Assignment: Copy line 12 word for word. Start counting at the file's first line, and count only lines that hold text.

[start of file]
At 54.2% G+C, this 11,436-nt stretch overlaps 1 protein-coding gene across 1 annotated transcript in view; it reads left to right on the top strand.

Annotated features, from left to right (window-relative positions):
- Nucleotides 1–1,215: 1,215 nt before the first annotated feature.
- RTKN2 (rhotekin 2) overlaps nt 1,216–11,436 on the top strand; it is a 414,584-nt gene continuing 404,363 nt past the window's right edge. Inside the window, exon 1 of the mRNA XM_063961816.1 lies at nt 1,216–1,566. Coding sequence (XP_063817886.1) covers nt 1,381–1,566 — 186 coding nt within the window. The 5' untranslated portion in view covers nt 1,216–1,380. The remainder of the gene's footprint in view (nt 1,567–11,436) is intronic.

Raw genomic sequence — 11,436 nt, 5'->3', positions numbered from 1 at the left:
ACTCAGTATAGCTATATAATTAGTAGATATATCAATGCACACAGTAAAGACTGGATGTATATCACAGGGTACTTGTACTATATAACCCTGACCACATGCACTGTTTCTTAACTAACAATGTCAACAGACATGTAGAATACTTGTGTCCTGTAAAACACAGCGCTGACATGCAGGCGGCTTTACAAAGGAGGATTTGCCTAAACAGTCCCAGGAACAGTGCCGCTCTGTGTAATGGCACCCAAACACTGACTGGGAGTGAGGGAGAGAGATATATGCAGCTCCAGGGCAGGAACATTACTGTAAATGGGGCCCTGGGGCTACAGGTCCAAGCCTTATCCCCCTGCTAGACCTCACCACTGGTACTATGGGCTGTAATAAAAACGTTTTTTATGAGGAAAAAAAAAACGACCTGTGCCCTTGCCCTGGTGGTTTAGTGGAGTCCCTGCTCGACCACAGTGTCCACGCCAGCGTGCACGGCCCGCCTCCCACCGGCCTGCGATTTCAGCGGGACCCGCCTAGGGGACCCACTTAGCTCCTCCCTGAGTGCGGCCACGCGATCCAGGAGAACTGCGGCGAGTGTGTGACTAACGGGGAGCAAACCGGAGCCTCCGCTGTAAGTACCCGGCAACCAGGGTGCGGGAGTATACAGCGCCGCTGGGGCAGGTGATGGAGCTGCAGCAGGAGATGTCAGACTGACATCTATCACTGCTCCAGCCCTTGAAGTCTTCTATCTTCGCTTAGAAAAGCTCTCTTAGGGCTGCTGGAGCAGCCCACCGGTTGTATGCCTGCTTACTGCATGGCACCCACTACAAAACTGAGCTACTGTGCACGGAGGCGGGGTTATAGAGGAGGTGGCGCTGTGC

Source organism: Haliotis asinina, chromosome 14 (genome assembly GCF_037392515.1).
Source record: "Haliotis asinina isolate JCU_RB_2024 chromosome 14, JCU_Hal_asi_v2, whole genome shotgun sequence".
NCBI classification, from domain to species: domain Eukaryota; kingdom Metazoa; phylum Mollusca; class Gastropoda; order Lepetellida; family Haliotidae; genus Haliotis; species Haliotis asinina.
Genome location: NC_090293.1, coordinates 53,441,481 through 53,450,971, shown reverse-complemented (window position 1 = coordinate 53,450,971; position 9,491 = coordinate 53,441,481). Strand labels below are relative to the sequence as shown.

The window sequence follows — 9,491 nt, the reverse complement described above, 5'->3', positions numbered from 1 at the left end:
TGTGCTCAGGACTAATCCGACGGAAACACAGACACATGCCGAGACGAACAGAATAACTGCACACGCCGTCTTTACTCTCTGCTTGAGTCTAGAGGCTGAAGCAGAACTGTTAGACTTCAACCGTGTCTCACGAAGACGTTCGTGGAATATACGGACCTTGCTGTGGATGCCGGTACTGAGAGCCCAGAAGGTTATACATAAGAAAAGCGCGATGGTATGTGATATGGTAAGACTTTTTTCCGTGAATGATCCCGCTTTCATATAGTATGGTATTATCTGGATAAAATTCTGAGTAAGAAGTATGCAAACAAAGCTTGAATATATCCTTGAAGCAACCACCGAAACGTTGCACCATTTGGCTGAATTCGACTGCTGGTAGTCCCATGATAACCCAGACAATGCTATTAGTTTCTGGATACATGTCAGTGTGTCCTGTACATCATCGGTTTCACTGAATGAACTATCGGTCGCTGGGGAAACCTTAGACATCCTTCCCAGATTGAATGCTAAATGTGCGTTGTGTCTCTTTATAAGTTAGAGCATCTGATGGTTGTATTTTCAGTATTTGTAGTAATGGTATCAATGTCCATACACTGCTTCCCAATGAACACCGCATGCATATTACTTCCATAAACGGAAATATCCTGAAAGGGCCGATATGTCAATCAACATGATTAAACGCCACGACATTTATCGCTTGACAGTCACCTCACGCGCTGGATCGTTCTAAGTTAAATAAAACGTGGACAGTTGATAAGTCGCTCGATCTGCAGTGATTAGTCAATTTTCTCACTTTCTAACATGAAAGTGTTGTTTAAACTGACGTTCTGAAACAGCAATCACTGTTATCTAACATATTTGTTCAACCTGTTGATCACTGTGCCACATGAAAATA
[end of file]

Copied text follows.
TGTGCTCAGGACTAATCCGACGGAAACACAGACACATGCCGAGACGAACAGAATAACTGCACACGCCGTCTTTACTCTCTGCTTGAGTCTAGAGGCTGAAGCAGAACTGTTAGACTTCAACCGTGTCTCACGAAGACGTTCGTGGAATATACGGACCTTGCTGTGGATGCCGGTACTGAGAGCCCAGAAGGTTATACATAAGAAAAGCGCGATGGTATGTGATATGGTAAGACTTTTTTCCGTGAATGATCCCGCTTTCATATAGTATGGTATTATCTGGATAAAATTCTGAGTAAGAAGTATGCAAACAAAGCTTGAATATATCCTTGAAGCAACCACCGAAACGTTGCACCATTTGGCTGAATTCGACTGCTGGTAGTCCCATGATAACCCAGACAATGCTATTAGTTTCTGGATACATGTCAGTGTGTCCTGTACATCATCGGTTTCACTGAATGAACTATCGGTCGCTGGGGAAACCTTAGACATCCTTCCCAGATTGAATGCTAAATGTGCGTTGTGTCTCTTTATAAGTTAGAGCATCTGATGGTTGTATTTTCAGTATTTGTAGTAATGGTATCAATGTCCATACACTGCTTCCCAATGAACACCGCATGCATATTACTTCCATAAACGGAAATATCCTGAAAGGGCCGATATGTCAATCAACATGATTAAACGCCACGACATTTATCGCTTGACAGTCACCTCACGCGCTGGATCGTTCTAAGTTAAATAAAACGTGGACAGTTGATAAGTCGCTCGATCTGCAGTGATTAGTCAATTTTCTCACTTTCTAACATGAAAGTGTTGTTTAAACTGACGTTCTGAAACAGCAATCACTGTTATCTAACATATTTGTTCAACCTGTTGATCACTGTGCCACATGAAAATA